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15:14 Nov 02 2011

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Thangka Center in Shangri-la helps preserve Tibetan culture
15:10, November 02, 2011  

Sitting cross-legged on the floor, Dakpa Kelden is discussing Thangka painting skills with his students in his office in a two-story Tibetan-style building.

The middle-aged Tibetan man is a principal founder of the Thangka Center and the Shangri-la Association of Cultural Preservation in Shangri-la County, Deqen Tibetan Autonomous Prefecture in southwest China's Yunnan Province.

Established in 2006, the non-governmental and non-profit association is dedicated to protecting and inheriting the ethnic Tibetan culture.

Dakpa Kelden used to be a monk when young and once studied tourism management in Austria. He can speak fluent Tibetan, Han, English and Hindu languages.

He said that the Thangka painting skill has to be inherited and passed down to future generations because it is an important part of the Tibetan culture; otherwise the young Tibetans will gradually forget their own ethnic culture.

The center, which started with three students at the very beginning, currently has about 20 students, all of whom are Tibetans from Tibet and Tibetan-inhabited areas in other parts of China.

Aged 10-25, the students not only study Thangka painting skills, but also learn Tibetan, Han and English languages, and most importantly, the Tibetan culture.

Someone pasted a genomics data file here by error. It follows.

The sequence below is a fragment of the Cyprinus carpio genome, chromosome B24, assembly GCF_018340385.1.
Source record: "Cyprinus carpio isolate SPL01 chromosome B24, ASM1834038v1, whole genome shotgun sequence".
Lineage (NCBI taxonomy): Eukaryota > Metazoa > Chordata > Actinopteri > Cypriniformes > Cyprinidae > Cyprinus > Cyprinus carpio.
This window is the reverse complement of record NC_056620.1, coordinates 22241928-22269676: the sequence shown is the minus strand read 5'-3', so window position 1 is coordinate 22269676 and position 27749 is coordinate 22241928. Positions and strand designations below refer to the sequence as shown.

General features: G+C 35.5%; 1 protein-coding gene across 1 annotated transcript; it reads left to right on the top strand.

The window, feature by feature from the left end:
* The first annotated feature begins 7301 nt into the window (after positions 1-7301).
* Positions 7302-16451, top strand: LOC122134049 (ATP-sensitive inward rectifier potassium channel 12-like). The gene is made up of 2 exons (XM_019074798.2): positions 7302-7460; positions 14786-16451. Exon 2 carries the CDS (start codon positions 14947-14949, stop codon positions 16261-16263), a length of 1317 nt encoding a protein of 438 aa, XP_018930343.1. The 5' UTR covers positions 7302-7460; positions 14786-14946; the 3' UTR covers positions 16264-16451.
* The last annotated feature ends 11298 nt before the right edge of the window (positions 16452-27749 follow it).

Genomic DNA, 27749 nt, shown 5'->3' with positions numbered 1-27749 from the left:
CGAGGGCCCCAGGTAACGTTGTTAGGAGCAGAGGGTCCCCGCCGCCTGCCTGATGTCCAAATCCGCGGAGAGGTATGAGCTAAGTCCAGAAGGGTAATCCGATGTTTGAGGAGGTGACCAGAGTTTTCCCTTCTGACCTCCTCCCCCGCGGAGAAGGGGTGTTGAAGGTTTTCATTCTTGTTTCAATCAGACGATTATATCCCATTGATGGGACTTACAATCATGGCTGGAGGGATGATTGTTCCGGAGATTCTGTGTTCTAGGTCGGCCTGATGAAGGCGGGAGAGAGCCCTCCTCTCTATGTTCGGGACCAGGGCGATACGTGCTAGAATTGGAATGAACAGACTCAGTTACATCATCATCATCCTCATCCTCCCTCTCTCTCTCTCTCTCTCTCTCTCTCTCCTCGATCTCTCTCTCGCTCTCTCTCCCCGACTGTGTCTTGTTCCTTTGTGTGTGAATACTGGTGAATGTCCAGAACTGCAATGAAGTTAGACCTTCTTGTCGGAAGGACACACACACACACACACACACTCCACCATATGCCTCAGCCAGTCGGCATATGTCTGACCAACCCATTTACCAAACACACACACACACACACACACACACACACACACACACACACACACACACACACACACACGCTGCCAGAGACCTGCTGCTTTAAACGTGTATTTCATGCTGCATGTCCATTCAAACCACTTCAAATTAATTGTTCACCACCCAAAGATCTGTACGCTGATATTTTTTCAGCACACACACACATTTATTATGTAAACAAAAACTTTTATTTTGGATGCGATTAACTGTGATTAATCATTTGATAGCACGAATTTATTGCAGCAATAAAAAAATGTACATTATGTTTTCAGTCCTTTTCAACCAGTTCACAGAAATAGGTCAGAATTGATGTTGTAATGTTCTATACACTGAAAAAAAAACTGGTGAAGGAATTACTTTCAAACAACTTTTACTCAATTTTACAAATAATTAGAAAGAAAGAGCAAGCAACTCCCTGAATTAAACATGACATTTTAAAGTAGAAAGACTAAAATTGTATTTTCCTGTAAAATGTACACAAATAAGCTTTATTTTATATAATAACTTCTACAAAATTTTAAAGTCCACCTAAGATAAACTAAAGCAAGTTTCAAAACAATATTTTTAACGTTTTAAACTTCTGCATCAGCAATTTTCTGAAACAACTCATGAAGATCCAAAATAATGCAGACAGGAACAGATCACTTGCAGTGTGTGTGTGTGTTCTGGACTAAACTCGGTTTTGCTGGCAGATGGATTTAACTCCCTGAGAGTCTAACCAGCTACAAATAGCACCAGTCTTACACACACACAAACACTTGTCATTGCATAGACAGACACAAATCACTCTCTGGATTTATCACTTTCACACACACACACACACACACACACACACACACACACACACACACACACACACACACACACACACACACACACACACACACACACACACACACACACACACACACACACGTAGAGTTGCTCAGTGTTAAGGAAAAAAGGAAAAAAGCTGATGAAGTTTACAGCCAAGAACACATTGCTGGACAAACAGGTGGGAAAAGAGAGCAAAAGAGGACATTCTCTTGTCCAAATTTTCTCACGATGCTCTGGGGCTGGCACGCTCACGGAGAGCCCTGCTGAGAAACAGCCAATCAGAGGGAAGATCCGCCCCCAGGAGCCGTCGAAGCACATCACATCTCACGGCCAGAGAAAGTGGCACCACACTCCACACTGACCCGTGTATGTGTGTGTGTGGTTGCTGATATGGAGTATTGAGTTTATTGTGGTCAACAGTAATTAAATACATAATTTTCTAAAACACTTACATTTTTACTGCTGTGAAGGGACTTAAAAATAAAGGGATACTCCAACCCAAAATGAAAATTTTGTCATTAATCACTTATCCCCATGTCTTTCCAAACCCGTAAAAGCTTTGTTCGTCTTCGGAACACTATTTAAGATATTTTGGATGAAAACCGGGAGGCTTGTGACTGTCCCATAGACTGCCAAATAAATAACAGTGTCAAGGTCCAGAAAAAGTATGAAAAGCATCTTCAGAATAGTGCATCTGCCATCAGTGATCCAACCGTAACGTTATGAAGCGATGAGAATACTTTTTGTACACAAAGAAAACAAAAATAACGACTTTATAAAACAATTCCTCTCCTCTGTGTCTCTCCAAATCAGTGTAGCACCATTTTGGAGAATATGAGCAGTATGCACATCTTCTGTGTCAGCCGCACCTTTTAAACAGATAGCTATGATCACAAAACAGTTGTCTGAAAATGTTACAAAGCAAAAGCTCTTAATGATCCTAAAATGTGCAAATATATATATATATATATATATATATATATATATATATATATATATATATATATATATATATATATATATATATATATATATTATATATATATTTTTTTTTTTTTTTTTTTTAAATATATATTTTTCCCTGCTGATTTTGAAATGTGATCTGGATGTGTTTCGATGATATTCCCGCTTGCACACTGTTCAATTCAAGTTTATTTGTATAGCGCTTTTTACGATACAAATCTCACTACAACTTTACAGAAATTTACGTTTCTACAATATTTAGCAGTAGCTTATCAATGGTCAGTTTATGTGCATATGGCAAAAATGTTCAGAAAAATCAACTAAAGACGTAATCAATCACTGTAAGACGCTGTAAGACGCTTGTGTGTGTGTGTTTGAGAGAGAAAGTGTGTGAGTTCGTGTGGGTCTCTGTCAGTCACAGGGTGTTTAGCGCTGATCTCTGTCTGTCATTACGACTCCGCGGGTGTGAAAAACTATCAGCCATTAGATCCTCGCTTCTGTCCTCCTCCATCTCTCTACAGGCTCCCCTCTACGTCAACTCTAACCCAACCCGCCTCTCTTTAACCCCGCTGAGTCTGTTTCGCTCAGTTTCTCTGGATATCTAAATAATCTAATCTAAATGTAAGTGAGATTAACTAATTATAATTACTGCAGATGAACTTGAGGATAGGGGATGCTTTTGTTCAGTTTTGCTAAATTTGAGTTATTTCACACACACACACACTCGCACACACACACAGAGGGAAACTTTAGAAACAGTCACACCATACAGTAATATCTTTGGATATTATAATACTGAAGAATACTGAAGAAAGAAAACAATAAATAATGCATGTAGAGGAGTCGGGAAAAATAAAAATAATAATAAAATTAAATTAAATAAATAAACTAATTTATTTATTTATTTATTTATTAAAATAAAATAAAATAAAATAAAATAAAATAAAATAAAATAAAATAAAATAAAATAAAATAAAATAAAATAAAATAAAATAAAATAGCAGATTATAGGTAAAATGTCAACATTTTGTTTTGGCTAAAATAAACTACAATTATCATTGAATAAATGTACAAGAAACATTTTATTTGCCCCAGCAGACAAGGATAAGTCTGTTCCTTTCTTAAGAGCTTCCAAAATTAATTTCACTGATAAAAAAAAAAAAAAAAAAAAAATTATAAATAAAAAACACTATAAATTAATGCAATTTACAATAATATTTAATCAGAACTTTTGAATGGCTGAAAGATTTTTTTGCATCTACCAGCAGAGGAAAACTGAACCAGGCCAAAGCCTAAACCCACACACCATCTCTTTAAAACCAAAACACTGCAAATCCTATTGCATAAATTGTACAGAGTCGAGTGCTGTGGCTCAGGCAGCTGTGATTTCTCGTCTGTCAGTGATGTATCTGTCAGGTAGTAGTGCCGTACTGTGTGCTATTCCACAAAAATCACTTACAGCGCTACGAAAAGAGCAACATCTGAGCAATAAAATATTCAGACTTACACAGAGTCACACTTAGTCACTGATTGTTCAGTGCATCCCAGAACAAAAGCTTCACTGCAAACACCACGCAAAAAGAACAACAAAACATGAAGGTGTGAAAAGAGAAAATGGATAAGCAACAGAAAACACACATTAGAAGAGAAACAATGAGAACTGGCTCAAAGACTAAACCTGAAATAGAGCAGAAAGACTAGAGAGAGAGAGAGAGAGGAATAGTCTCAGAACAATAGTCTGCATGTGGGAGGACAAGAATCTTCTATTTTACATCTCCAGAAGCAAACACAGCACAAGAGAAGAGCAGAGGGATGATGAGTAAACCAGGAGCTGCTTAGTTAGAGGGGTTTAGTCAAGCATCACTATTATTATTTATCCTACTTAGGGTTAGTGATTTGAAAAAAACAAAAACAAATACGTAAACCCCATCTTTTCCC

All coming from poor families, the students enjoy totally free education during their four-year study in the center.

Apart from government's support, the founder also called for attention of the international community in carrying forward the Tibetan culture, an integral part of the splendid Chinese culture.

Lozang Khedup, 35, a local Tibetan monk, is one of the center's two Thangka painting teachers.

He said, "Thangka has been increasingly becoming a handicraft, thus losing its cultural connotation. It is expensive only for its valued pigments and workmanship, not for its cultural meaning."

He noted that nowadays, lots of young people consider culture as a certain object, for example, a piece of Thangka.

As a matter of fact, he said, an object is only the carrier of the culture, not the culture itself; therefore, teaching the Tibetan culture is more important than the Thangka painting skills.

From: Xinhua

 
 
     
 
 
 
     
 
 
 
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